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Tuesday, December 15, 2015
Freelance Toolbox

A freelance investigator’s dilemma

By Julie Walmsley

In the last Freelance Toolbox column, I shared my teachable moments in pursuing digs as a freelancer as part of the issue’s Freedom of Information theme. The short version of the article is: learn from my costly mistakes. Do not submit a single word, or even discuss stories at length, without a cast-iron contract.

I covered some of an investigative freelancer’s unique issues, including ownership of documents and stories, minimizing details in a pitch to avoid getting poached, and where to get guidance, with input from SPJ’s Ethics Chair Andrew Seaman and the Reporters Committee for Freedom of Press Legal Director Gregg Leslie.

This time I’ll highlight two more situations you might encounter, again with Seaman’s ethical perspective.

Scenario 1: A competing reporter has documents you fought to get, and reports with them

In the last installment, I discussed obtaining documents for an outlet as a freelancer, and whether an editor has the right to use them when you weren’t paid for time doing the dig. But what about when another reporter obtains documents because your persistence with a difficult agency produced a document dump? You sweated it for months and then someone else just scrolls through Scribd or DocumentCloud.

You have a little bit of satisfaction in that they can’t report the story as expansively as you can, but documents do deepen coverage. It’s probably legal, and put colloquially, it’s just uncool. But are there any ethical guidelines for this?

Under Section 1 of the SPJ Code of Ethics, “Seek Truth and Report It,” there are three directives that address this. One advises disclosure of sources. The emphasis of that particular point is to reveal any potential interests a source would have in steering coverage, not to reveal a lazy reporter’s raid of your own personal library, but it’s a requirement. Another is to provide access to source material when appropriate. The source is indirectly the organization, but the documents were made available by the reporter.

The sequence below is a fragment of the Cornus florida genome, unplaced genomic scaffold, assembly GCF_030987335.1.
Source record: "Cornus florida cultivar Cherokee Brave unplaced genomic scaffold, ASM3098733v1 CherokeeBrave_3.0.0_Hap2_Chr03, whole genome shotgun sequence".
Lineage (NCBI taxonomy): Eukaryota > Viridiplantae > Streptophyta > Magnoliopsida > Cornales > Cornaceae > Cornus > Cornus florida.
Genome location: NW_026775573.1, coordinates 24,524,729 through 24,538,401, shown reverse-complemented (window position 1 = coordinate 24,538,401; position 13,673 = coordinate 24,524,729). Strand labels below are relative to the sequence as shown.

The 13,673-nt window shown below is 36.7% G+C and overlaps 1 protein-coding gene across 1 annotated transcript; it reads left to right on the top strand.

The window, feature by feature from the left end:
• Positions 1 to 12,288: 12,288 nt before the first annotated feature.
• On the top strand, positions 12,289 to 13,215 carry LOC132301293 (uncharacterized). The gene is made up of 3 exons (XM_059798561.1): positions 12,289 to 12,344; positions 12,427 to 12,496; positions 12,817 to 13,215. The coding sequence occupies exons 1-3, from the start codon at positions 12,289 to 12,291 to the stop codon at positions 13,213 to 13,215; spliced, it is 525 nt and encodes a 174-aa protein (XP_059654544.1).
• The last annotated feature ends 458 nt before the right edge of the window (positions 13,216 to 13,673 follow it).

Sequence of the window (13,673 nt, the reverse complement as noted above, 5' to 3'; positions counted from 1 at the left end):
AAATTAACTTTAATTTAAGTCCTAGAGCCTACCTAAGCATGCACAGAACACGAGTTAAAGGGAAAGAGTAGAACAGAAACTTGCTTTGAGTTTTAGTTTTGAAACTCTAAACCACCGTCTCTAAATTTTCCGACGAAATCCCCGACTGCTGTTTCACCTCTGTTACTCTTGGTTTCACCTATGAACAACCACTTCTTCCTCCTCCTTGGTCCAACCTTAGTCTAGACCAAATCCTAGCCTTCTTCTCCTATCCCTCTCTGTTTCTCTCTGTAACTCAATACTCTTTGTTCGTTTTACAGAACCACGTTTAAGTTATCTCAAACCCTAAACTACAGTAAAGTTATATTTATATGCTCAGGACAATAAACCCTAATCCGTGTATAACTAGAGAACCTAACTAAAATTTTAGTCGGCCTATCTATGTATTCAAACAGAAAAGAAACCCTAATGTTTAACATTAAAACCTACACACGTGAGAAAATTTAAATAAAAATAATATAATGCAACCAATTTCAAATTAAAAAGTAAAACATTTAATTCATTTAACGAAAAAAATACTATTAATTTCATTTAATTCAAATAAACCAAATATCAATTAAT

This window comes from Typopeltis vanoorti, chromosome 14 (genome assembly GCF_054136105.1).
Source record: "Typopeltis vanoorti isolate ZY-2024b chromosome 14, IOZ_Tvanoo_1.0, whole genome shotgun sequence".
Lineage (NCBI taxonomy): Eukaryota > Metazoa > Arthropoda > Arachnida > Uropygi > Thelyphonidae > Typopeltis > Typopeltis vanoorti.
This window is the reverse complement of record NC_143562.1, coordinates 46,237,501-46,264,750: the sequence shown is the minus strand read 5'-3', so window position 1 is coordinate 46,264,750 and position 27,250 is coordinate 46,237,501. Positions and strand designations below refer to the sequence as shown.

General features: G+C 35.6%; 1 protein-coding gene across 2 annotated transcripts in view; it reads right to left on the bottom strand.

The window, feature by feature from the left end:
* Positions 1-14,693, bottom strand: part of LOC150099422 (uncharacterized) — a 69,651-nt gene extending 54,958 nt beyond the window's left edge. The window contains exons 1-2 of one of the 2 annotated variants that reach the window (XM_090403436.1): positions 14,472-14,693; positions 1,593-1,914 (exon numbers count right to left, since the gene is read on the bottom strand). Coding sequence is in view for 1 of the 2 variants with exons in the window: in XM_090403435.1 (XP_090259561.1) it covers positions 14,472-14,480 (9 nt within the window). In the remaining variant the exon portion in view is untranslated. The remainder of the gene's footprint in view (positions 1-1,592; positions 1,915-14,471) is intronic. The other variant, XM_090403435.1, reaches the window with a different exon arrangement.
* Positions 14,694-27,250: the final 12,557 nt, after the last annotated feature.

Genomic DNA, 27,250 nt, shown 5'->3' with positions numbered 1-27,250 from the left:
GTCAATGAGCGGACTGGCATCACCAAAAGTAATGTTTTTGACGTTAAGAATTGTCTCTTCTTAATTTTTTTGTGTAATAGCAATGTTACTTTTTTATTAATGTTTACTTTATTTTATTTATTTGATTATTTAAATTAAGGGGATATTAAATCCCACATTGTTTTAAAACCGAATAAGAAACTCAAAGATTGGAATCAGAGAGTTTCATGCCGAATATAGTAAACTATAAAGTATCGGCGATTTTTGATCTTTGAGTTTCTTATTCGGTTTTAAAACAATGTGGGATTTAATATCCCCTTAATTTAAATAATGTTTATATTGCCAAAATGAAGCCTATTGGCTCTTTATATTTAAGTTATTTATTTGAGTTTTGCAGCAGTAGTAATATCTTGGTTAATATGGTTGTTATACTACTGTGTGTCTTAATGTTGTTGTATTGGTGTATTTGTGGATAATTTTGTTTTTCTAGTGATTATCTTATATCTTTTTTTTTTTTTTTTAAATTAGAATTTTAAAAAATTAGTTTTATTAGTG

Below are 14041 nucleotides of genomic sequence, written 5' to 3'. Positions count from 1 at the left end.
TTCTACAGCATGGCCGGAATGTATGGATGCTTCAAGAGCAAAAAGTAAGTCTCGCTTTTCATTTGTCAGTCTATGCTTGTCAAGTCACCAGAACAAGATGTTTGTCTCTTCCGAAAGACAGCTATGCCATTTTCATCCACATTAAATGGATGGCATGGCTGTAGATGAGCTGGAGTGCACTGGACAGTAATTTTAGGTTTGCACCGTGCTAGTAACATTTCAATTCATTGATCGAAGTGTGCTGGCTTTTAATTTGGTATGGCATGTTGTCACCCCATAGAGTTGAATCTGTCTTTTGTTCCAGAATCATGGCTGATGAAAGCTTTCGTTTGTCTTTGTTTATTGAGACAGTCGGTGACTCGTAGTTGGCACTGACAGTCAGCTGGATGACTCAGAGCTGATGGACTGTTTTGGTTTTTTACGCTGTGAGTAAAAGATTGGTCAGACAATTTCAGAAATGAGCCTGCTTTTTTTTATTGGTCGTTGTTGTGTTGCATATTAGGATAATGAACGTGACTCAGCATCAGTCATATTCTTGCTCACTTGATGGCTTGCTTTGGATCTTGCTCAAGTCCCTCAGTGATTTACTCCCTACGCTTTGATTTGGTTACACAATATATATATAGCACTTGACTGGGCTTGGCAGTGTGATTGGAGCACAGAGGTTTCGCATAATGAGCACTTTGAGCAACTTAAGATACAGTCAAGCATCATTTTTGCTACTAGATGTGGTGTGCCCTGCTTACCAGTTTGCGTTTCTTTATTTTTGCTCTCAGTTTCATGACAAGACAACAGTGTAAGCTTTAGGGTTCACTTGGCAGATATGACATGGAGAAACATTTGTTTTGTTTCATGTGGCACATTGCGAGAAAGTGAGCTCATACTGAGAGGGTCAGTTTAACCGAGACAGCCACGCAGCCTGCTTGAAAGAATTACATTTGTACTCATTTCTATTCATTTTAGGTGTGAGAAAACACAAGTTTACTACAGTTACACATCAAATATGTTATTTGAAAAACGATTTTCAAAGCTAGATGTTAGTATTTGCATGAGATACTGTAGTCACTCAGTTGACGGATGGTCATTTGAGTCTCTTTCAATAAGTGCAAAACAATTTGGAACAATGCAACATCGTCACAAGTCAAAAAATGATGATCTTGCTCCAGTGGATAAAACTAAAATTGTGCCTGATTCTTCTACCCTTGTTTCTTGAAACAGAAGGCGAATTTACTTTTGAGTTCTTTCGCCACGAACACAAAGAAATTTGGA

Seaman: If documents are out in the open, any journalist should be able to come along and report from their information. The journalist who fought to get those documents open may not feel that great, but it’s how the system works. My best advice is for the journalist, who worked so hard to get the documents released, to be ready to report.

Scenario 2: You are sharing documents with a source, because you need them to contextualize the information, and you get close to being a research assistant rather than an objective observer

You’re working with an anonymous source inside a company or government. They’re planning their own leak, interviews or book in the future. In the short term, you’re asking them to review documents you obtain from court records, to identify people whose initials you see on threatening memos, and other material evidence germane to your reporting.

They ask to use that evidence, and you agree to let them, because it’s public information, although you paid fees to obtain the documents and haven’t published your own work yet. Over time, the two of you become more like collaborators, and you’re close to helping a source rather than remaining a detached observer. Have you veered into an unethical or illegal area?

This, again, is taken from my own experience. One directive in Section 3, “Act Independently,” somewhat addresses this. It reads, “Avoid conflicts of interest, real or perceived. Disclose unavoidable conflicts.”

That section deals more with areas where a journalist could inadvertently veer into a marketing role, or accept gifts and favors, including unfair access. In my case, my conflict is that I simply liked this individual, and my heart was wrenched by the workplace abuse he suffered. Over time, I was starting to root for him. Every journalist should want truth exposed, but I was close to becoming an unofficial research assistant.

Seaman: Journalists who have those concerns are likely correct that they’ve reached some sort of personal threshold. In those cases, it’s probably a good idea to step back, consult with an impartial observer and plot a path forward. In some cases that may mean no more sharing of documents.

The SPJ Freelance Community regularly discusses issues unique to independent journalists, via podcasts, Google Hangouts, chats and traditional networking.

SPJ’s ethics section online – spj.org/ethics.asp – has more specific examples in the case studies section. There are also links to other organizations’ guidance, and a list of current Ethics Committee members. The Ethics Hotline is 317-927-8000 ext. 208 or email ethics@spj.org.

Julie Walmsley is a Los Angeles-based freelance journalist digging and diving around a few stories. On Twitter:

@JWalmsleyJourno

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